While beef is the backbone of Argentina's daily diet, there are plenty of other delicious treats worth trying in the world's eighth-largest country. Besides taking inspiration from Italian and Spanish migrants, Argentina's dishes also feature tastes from the Andean northwest as well as Patagonia in the south.
One thing that is timeless about the Eternal City is great Italian food. But that doesn’t mean pizza or pasta every night. These 10 restaurants range from a cozy trattoria through an experimental bistro to the city’s most luxurious eating establishment.
What do they have in common? They’re all highly regarded for the Italian culinary niche they serve.
Culinary evolution ... the German-born chef at La Pergola specializes in Roman and Mediterranean cuisine, ironically making him “more Italian than most of his colleagues.”
A truly fine compliment, especially when accompanied by three Michelin stars -- more than any other restaurant in the city.
Eating here is as much a theatrical as a culinary experience. But the performance shows off the cooking.
Serving “The Sea,” Beck’s signature dish, a waiter pours a “wave” of seafood broth over a freeze-dried “rock” of scampi claws and potato, which then dissolves into the “seabed” of barnacles, white shrimp and Venus clams.
The oldest bottle on the wine list dates to 1888, and there's a water menu with 29 choices -- try asking for “the tap.”
Dishes from €39 ($53).
La Pergola | Via Alberto Cadlolo 101 Rome Cavalieri, Waldorf Astoria Hotels & Resorts, 00136 Rome Italy | +39 06 3509 1
“One of Rome’s most loved restaurants by the international jet set,” is how the Italian food guide Gambero Rosso terms this chic trattoria.
Robert De Niro and Madonna are among the members of that famous group pictured in attendance on the restaurant’s walls.
Apart from the opportunities for star-spotting, it’s the delicately modernized traditional trattoria dishes that appeal at this renovated ancient warehouse.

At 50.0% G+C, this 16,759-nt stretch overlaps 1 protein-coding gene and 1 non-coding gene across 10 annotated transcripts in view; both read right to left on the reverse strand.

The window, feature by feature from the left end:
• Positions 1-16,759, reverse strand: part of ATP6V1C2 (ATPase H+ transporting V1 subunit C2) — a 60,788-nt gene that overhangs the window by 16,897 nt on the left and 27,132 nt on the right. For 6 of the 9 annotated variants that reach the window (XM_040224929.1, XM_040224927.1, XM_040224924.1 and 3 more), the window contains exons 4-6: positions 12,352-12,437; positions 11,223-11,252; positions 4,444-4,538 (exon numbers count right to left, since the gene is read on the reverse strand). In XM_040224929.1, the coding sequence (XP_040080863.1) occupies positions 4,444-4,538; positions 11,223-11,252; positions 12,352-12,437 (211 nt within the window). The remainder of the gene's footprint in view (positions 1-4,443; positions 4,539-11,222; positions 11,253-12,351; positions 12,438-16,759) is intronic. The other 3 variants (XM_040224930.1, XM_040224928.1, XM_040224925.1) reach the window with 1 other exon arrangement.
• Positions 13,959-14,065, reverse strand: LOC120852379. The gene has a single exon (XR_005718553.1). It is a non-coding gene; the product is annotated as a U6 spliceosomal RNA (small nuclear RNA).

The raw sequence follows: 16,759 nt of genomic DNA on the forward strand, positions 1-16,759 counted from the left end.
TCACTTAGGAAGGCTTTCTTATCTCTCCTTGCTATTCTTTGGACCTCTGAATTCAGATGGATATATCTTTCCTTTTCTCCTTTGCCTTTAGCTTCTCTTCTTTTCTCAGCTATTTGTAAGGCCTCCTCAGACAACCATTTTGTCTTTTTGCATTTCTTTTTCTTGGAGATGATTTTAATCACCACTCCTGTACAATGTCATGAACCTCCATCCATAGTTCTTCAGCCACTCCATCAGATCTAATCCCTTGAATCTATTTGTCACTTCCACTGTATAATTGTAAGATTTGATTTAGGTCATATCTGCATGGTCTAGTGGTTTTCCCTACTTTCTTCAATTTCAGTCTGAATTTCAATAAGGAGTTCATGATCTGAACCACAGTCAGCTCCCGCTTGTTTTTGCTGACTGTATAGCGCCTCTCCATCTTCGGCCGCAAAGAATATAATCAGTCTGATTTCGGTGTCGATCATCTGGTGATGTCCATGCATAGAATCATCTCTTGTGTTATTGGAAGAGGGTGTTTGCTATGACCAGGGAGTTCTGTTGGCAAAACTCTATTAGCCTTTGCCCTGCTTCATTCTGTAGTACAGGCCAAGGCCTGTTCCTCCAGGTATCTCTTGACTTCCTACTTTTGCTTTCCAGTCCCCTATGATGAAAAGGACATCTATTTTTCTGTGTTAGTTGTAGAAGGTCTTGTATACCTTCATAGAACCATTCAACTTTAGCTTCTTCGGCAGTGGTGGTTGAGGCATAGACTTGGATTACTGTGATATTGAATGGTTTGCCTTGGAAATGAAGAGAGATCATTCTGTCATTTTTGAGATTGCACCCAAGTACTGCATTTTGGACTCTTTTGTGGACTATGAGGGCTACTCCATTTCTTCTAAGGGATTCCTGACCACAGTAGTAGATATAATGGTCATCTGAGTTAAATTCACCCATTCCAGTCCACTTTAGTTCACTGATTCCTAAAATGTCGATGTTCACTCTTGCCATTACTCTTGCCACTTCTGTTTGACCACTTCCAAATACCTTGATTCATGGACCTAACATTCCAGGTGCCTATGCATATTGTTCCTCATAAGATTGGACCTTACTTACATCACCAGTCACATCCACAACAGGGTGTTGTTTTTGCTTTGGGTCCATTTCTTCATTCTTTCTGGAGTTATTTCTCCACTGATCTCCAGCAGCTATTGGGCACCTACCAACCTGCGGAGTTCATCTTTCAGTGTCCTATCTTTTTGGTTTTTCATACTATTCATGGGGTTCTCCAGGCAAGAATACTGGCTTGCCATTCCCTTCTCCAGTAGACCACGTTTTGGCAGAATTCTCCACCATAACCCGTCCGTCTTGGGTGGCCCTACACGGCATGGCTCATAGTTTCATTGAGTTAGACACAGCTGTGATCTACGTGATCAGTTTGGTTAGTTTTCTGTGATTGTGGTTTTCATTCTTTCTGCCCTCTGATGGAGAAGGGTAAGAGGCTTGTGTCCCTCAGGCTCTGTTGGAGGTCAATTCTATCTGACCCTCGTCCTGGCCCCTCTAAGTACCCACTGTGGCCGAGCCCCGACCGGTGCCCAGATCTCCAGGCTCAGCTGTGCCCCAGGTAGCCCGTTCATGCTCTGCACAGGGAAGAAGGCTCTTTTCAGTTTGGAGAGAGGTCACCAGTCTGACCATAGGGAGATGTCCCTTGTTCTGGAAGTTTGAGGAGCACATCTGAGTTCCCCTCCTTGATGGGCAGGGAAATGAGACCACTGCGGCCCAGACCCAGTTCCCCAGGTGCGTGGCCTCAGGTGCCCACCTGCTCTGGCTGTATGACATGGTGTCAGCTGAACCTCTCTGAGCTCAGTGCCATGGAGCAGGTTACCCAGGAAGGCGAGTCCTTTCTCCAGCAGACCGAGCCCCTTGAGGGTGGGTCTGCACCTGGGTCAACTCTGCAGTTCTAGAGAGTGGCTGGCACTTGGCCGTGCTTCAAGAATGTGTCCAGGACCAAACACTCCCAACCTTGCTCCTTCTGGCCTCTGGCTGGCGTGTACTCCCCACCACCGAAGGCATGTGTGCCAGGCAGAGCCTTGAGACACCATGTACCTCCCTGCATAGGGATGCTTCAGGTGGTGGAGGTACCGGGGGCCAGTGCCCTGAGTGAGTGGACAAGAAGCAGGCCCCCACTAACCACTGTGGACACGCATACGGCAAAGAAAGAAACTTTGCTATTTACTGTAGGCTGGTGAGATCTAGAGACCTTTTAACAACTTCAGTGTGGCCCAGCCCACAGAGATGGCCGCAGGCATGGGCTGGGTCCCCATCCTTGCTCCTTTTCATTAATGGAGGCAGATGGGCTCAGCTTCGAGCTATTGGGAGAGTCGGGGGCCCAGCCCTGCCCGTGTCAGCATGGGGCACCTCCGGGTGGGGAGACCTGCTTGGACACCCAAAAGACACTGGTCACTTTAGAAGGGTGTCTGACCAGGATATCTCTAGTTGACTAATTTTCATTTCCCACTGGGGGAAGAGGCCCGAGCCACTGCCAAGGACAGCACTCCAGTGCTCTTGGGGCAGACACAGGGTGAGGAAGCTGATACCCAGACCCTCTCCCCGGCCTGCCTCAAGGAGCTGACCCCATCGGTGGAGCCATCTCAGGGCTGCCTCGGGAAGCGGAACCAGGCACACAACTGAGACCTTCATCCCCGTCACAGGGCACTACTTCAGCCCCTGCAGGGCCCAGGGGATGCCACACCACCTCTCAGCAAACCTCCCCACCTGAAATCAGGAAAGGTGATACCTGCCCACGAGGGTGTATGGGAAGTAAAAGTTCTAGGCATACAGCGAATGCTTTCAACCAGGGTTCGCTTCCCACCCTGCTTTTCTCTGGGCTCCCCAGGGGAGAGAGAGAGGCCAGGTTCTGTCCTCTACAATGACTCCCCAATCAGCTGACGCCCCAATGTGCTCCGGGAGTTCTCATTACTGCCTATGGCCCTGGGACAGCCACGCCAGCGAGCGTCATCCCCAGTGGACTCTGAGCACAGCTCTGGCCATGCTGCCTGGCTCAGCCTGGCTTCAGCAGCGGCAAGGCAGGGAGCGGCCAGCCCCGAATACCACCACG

The Monte San Biagio burger was created in honor of the restaurant’s returning American clients; the roasted pork and mozzarella “millefeuille” with pear sauce is an interesting meaty take on what is normally a dessert.
Dishes from €15.
Antica Pesa | Via Garibaldi 18, Rome Italy | +39 06 580 9236
Imàgo ... Dolce Vita, dolce view.
Born in Naples but with a working stint in Tokyo, Imàgo’s chef Francesco Apreda interlaces Asian ingredients into his Roman and Neapolitan dishes.
Sake-glazed black cod, roasted pigeon with black tea and cappelletti pasta with smoked eel and cocoa powder illustrate his cosmopolitan and gently experimental approach to haute cuisine.
One of Rome’s oldest luxury rooftop restaurants, Imàgo has a 360-degree view across the historical center of the city from its location atop the Spanish Steps as well as one Michelin star.
August former diners at Imàgo in former incarnations include JFK, Grace Kelly, Federico Fellini and Audrey Hepburn.
Imàgo’s brilliant marble floors with antique wooden inlay, mirrored tables and soft background music create an elegant, La Dolce Vita atmosphere, with a hint of indulgence.
Dishes from €33.
Imago at the Hassler | 6 Piazza Trinita dei Monti c/o Hotel Hassler Roma, Rome Italy | +39 06 6993 4726
Pipero al Rex
Meat-lovers, lick your lips.
But don’t just expect juicy fillets to be thrown into your cage at Pipero -- you’ll also get to try uncommon meats cooked with refined blends of spices, fruits and herbs.
The tasting menu includes raw goose with an apple and mustard topping, rabbit in boiled zucchinis, snails with garlic, lentils and whiskey and piglet served with a beer and cherry sauce.
Young chef Luciano Monosilia’s sophisticated way with meat won Pipero al Rex a Michelin star after only two years.
Dishes from €22.
Pipero al Rex | Via Torino, 149, 00184 Rome Italy | +39 06 481 5702
The secret of Gigetto's popularity? Its crispy fried artichokes.
Addictive carciofi all giudia -- crispy fried artichokes, a specialty of Roman-Jewish cuisine -- are a big reason for the popularity of this classic osteria, a kind of Italian version of the tavern.
Set in the heart of Rome's ancient Jewish quarter with a remarkable view over the Porticus Octaviae ruins, this simple but alluring place is also big on atmosphere.
Those golden, round artichokes take some beating, but the cod croquettes and stuffed courgette flowers melt just as deliciously on the tongue.
Dishes from €14
Giggetto al Portico d'Ottavia | Via del Portico D'Ottavia 21/a-22, 00186 Rome Italy | +39 06 686 1105
Easy-going food-loving Romans reserve a special place in their hearts for this laid-back, excellent-value trattoria.
Tripe, oxtail stew and marrow-rich ossobuco are some of the bold dishes on offer.
You’ll probably also eat the best bucatini all'amatriciana -- the classic Roman pasta dish with tomato-and-pig’s-cheek sauce -- in your life here.
“Just like you get at home,” is Italian newspaper Corriere della Sera’s precise description of what Lilli, one of the last family-run trattoria in Rome, serves up.
Dishes from €8.
Trattoria Lilli | Via di Tor di Nona, 23, Rome Italy | +39 06 686 1916
Credit: CNN Travel